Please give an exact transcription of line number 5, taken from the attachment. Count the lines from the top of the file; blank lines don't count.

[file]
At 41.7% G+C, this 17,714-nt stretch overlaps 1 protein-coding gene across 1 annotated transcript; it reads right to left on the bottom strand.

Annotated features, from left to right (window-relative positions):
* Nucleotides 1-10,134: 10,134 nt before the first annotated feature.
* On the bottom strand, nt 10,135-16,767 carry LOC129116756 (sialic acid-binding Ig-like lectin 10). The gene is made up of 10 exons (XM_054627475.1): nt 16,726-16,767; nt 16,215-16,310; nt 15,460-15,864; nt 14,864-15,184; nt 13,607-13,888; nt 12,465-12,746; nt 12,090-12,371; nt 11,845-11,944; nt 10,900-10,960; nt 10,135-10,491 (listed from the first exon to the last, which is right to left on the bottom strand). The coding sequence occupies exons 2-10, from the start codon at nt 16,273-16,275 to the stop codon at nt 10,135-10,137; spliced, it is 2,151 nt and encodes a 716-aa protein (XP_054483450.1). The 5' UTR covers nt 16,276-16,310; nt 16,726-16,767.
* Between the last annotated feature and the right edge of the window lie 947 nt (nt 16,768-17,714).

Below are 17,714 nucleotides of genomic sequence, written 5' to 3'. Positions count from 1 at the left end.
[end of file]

* Between the last annotated feature and the right edge of the window lie 947 nt (nt 16,768-17,714).